On Friday, the United States brought a formal end to more than 60 years of analog broadcast of television signals, when television stations across the nation complied with a Federal Communications Commission order to switch to digital transmission.
"Yesterday was a truly historic day," FCC Chairman Michael Copps said on Saturday. "Digital will do for television what it has done for every other communications technology it touches -- make it better, more efficient, more interactive, more competitive, and more exciting than ever before." He described that development as a "win-win for consumers," and one that would promote the long-term health of the broadcast industry.
The transition was originally scheduled to occur on February 17, but was postponed by Congress over concerns that millions of households were unprepared for the switch to digital transmissions. Particularly worrisome was the fact that a fund set up by Congress to subsidize converter boxes had run out of money.
Congress pumped more money into the converter box program, and newly appointed chairman Copps promised to intensify the FCC's efforts to alert viewers to the coming change.
On Saturday, Copps declared the agency's efforts a success. "In the less-than-five months we had since a new team took over," Copps said, "we cut the number of unprepared households in half. We put systems in place like in-home assistance and our National Call Center to help those who were still caught unprepared yesterday when analog transmissions stopped."
The FCC deployed a team of more than 4,000 workers to answer phone calls about the switch. Throughout the day, the FCC received a record 317,450 calls; an estimated one-third dealt specifically with the availability of analog-to-digital converter boxes.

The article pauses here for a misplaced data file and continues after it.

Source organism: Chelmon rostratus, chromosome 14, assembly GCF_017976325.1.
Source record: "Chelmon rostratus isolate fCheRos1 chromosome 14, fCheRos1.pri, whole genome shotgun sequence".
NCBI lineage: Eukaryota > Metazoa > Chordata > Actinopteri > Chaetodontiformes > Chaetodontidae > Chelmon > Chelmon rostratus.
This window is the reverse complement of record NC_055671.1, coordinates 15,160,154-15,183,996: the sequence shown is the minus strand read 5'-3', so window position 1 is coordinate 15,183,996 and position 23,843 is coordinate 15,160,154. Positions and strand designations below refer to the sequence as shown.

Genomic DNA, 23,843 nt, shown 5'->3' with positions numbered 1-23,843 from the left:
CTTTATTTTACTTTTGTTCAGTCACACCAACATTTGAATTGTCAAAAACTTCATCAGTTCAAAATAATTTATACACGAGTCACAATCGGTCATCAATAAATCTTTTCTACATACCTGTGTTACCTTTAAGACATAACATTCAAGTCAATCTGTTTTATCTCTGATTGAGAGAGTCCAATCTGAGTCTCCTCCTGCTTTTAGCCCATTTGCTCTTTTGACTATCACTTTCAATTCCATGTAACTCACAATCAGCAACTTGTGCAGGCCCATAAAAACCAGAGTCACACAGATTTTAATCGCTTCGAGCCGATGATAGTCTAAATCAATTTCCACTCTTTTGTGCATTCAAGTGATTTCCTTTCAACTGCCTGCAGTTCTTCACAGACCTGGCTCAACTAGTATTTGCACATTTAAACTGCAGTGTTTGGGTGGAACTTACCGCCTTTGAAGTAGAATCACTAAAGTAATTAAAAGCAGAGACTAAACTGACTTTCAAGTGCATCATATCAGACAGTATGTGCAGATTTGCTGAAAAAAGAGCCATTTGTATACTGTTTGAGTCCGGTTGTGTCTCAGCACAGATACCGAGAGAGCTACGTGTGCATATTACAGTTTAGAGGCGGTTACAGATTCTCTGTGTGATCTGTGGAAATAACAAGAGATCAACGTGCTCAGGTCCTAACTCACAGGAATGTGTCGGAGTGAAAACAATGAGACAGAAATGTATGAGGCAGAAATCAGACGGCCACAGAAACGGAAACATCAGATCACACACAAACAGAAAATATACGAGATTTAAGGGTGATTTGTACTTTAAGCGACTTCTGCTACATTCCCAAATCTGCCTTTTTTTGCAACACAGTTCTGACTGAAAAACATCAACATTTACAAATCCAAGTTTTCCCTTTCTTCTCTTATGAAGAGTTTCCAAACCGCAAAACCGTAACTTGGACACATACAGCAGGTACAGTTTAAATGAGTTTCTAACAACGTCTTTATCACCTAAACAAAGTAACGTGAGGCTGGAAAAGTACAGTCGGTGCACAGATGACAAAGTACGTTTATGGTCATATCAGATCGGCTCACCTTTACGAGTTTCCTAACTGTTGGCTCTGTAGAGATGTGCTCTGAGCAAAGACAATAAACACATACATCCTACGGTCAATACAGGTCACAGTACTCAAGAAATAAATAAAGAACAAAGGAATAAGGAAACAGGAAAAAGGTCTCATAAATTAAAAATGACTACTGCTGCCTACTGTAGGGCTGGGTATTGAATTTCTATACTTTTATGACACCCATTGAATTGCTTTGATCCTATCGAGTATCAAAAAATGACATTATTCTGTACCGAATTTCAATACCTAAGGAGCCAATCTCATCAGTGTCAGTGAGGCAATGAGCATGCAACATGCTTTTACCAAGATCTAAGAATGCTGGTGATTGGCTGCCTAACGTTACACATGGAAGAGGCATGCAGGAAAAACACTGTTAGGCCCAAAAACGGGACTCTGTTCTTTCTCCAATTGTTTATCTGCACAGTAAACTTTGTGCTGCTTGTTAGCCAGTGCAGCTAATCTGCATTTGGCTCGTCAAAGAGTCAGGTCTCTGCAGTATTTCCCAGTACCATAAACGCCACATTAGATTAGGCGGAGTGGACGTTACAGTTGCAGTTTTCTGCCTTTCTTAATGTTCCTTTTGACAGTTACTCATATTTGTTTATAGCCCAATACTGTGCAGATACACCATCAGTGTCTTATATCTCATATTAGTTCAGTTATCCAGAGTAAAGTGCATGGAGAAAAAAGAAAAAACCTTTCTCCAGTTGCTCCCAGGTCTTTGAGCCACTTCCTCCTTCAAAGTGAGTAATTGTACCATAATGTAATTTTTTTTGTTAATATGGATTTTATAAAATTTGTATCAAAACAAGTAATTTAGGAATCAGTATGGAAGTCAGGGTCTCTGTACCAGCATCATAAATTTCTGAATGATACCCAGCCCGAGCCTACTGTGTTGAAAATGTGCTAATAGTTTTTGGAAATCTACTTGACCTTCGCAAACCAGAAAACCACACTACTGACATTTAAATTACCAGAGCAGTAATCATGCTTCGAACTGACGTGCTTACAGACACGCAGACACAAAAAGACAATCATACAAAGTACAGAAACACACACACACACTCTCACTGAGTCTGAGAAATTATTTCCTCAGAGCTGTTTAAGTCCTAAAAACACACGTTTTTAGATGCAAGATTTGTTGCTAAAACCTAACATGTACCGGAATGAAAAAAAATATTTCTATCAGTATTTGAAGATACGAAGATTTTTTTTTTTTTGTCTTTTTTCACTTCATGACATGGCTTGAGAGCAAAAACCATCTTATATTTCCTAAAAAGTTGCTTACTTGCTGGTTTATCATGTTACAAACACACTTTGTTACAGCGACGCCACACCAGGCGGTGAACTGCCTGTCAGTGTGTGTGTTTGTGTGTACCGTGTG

Copps was not the only one who felt the transition was successful. Jonathan Collegio, the vice president for digital television for the National Association of Broadcasters, gave a substantial share of the credit to television stations.
"America is the first large country in the world to complete the transition to all-digital broadcasting," Collegio said, "and our early reports show that the transition has been a success. Television broadcasters, from local stations to major networks, took the lead in educating and prompting viewers to take advantage of the numerous benefits of free digital television. The broadcaster campaign elevated public awareness from 38 percent to over 98 percent in two short years."
Chairman Copps conceded that there may still be a few glitches in the days and weeks to come, but promised that the FCC would continue to assist both television stations and individual consumers.
New Uses for Spectrum
One of the factors driving the switch is that the segments of the broadcast spectrum previously used for analog television transmission can now be used for other purposes.
Early last year, the FCC auctioned off sections of the 700MHz band being freed up by the end of analog transmissions. The auction raised $19.592 billion, and the frequencies will be used to provide a variety of innovative wireless services.